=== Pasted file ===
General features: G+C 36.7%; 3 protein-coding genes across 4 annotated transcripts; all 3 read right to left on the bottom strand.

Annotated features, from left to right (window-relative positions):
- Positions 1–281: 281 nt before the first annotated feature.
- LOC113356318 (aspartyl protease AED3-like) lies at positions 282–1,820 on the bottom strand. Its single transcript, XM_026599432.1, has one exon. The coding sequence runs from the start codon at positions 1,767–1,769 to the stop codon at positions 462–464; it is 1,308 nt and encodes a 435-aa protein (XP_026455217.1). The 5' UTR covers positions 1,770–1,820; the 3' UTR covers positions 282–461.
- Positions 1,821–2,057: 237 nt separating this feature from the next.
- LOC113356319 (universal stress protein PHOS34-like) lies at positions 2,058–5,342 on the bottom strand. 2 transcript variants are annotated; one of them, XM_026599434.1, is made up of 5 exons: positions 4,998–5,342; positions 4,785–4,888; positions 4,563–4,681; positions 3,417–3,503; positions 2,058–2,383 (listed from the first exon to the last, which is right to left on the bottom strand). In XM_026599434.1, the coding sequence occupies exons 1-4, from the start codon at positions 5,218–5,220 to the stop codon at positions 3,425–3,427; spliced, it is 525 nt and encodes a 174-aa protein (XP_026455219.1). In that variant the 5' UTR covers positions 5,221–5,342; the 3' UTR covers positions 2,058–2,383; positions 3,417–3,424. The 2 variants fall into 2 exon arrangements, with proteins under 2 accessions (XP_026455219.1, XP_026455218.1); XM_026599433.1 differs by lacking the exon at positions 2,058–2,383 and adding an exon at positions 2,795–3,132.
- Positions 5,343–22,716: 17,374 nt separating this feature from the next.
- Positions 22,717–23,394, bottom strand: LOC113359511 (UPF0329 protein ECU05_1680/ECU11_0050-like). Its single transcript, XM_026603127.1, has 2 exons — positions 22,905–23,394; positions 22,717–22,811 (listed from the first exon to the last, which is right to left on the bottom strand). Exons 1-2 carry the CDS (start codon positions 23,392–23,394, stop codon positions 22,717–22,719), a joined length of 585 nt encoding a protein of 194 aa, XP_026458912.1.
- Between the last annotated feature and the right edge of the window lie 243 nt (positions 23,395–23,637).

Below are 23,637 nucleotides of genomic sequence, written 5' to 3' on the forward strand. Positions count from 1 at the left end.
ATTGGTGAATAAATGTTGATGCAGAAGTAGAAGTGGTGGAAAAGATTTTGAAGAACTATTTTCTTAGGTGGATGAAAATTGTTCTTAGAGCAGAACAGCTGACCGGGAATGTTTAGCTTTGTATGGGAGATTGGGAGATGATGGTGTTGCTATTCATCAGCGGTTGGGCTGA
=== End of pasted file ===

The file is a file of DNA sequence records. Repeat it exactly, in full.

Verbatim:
General features: G+C 36.7%; 3 protein-coding genes across 4 annotated transcripts; all 3 read right to left on the bottom strand.

Annotated features, from left to right (window-relative positions):
- Positions 1–281: 281 nt before the first annotated feature.
- LOC113356318 (aspartyl protease AED3-like) lies at positions 282–1,820 on the bottom strand. Its single transcript, XM_026599432.1, has one exon. The coding sequence runs from the start codon at positions 1,767–1,769 to the stop codon at positions 462–464; it is 1,308 nt and encodes a 435-aa protein (XP_026455217.1). The 5' UTR covers positions 1,770–1,820; the 3' UTR covers positions 282–461.
- Positions 1,821–2,057: 237 nt separating this feature from the next.
- LOC113356319 (universal stress protein PHOS34-like) lies at positions 2,058–5,342 on the bottom strand. 2 transcript variants are annotated; one of them, XM_026599434.1, is made up of 5 exons: positions 4,998–5,342; positions 4,785–4,888; positions 4,563–4,681; positions 3,417–3,503; positions 2,058–2,383 (listed from the first exon to the last, which is right to left on the bottom strand). In XM_026599434.1, the coding sequence occupies exons 1-4, from the start codon at positions 5,218–5,220 to the stop codon at positions 3,425–3,427; spliced, it is 525 nt and encodes a 174-aa protein (XP_026455219.1). In that variant the 5' UTR covers positions 5,221–5,342; the 3' UTR covers positions 2,058–2,383; positions 3,417–3,424. The 2 variants fall into 2 exon arrangements, with proteins under 2 accessions (XP_026455219.1, XP_026455218.1); XM_026599433.1 differs by lacking the exon at positions 2,058–2,383 and adding an exon at positions 2,795–3,132.
- Positions 5,343–22,716: 17,374 nt separating this feature from the next.
- Positions 22,717–23,394, bottom strand: LOC113359511 (UPF0329 protein ECU05_1680/ECU11_0050-like). Its single transcript, XM_026603127.1, has 2 exons — positions 22,905–23,394; positions 22,717–22,811 (listed from the first exon to the last, which is right to left on the bottom strand). Exons 1-2 carry the CDS (start codon positions 23,392–23,394, stop codon positions 22,717–22,719), a joined length of 585 nt encoding a protein of 194 aa, XP_026458912.1.
- Between the last annotated feature and the right edge of the window lie 243 nt (positions 23,395–23,637).

Below are 23,637 nucleotides of genomic sequence, written 5' to 3' on the forward strand. Positions count from 1 at the left end.
ATTGGTGAATAAATGTTGATGCAGAAGTAGAAGTGGTGGAAAAGATTTTGAAGAACTATTTTCTTAGGTGGATGAAAATTGTTCTTAGAGCAGAACAGCTGACCGGGAATGTTTAGCTTTGTATGGGAGATTGGGAGATGATGGTGTTGCTATTCATCAGCGGTTGGGCTGA